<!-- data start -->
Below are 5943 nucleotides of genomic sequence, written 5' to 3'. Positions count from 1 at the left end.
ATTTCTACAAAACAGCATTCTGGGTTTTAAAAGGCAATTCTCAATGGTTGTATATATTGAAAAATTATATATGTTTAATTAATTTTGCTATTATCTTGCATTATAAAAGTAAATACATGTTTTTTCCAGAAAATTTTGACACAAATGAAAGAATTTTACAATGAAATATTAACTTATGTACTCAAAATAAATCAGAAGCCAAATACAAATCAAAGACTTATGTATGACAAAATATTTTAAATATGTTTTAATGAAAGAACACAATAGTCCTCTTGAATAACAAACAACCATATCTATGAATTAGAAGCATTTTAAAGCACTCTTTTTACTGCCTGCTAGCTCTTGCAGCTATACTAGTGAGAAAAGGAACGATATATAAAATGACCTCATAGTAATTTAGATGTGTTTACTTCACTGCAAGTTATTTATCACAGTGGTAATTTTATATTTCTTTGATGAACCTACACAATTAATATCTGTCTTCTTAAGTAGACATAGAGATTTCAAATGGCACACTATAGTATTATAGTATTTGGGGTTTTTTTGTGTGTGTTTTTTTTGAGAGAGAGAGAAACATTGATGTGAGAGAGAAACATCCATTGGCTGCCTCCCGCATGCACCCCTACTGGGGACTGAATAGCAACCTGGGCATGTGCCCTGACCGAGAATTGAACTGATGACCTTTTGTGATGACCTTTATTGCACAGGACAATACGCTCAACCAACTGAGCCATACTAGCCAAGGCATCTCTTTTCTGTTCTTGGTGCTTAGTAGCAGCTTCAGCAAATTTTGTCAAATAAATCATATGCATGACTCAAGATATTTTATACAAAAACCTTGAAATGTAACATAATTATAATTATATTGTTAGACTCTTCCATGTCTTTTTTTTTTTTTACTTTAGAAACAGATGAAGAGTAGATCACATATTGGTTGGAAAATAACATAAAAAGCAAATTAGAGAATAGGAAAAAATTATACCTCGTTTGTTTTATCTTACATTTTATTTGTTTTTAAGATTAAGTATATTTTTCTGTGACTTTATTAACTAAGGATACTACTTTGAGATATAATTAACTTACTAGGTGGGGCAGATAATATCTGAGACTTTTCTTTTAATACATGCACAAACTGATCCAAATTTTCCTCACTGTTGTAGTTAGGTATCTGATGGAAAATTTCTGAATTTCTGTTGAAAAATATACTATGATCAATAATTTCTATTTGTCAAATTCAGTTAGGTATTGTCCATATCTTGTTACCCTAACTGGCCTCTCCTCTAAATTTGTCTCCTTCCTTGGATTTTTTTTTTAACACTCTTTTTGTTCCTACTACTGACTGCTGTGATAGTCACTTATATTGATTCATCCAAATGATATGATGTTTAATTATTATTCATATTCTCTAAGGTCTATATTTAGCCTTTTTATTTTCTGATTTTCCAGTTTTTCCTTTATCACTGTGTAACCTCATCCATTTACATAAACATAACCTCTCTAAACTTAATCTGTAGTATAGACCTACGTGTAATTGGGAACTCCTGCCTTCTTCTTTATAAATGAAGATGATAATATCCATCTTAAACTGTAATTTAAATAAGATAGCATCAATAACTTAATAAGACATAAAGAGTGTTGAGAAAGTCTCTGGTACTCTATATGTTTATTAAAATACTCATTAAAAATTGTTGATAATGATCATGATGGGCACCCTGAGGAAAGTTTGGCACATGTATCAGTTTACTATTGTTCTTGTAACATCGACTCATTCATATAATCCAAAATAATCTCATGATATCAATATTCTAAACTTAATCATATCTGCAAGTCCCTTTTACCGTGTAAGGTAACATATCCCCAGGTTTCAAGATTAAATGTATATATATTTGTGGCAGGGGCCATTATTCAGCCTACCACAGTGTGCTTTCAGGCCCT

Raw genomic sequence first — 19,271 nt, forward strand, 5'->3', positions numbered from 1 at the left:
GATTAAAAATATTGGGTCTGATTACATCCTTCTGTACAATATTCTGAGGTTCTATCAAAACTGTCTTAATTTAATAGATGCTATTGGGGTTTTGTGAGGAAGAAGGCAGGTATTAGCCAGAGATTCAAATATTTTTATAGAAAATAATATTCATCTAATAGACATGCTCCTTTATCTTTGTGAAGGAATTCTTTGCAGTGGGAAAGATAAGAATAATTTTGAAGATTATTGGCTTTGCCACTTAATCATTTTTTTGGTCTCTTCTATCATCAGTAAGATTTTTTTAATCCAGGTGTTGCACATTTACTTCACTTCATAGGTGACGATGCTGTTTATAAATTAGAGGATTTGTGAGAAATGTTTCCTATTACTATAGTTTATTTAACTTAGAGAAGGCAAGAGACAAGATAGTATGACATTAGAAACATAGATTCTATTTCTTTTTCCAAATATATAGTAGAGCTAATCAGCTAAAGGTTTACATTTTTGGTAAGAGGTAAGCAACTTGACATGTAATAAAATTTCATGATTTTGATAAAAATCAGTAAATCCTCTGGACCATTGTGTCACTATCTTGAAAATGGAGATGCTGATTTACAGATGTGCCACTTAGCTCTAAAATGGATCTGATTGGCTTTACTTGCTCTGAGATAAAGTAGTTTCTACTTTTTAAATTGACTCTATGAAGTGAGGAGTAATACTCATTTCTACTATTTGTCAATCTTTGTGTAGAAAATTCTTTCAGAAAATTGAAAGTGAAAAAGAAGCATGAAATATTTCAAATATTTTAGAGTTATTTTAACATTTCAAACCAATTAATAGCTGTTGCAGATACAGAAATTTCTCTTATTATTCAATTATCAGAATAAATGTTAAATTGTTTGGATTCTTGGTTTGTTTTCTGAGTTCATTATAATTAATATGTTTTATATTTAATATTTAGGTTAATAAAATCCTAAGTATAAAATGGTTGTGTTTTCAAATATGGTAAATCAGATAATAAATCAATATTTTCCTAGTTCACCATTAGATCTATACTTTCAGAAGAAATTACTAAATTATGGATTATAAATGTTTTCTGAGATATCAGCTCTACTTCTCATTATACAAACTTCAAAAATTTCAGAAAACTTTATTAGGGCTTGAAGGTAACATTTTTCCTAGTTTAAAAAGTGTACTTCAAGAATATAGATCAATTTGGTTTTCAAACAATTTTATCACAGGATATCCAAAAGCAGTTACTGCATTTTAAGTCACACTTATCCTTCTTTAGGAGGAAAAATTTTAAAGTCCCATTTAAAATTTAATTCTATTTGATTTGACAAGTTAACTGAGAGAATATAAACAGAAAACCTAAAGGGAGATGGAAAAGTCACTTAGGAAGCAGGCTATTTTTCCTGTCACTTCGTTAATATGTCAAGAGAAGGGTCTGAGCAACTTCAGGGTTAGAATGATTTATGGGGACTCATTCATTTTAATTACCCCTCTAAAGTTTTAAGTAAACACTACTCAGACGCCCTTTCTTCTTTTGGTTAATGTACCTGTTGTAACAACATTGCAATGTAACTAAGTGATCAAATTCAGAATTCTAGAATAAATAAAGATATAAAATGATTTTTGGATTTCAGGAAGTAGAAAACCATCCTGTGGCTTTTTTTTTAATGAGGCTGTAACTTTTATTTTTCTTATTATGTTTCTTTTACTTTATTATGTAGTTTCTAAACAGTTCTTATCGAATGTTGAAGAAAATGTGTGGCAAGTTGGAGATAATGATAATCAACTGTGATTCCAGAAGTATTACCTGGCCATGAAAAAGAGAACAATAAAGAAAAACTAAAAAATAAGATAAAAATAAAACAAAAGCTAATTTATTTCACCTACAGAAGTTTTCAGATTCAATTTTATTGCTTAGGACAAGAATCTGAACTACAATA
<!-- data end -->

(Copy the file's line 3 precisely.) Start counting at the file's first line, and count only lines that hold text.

Raw genomic sequence first — 19,271 nt, forward strand, 5'->3', positions numbered from 1 at the left: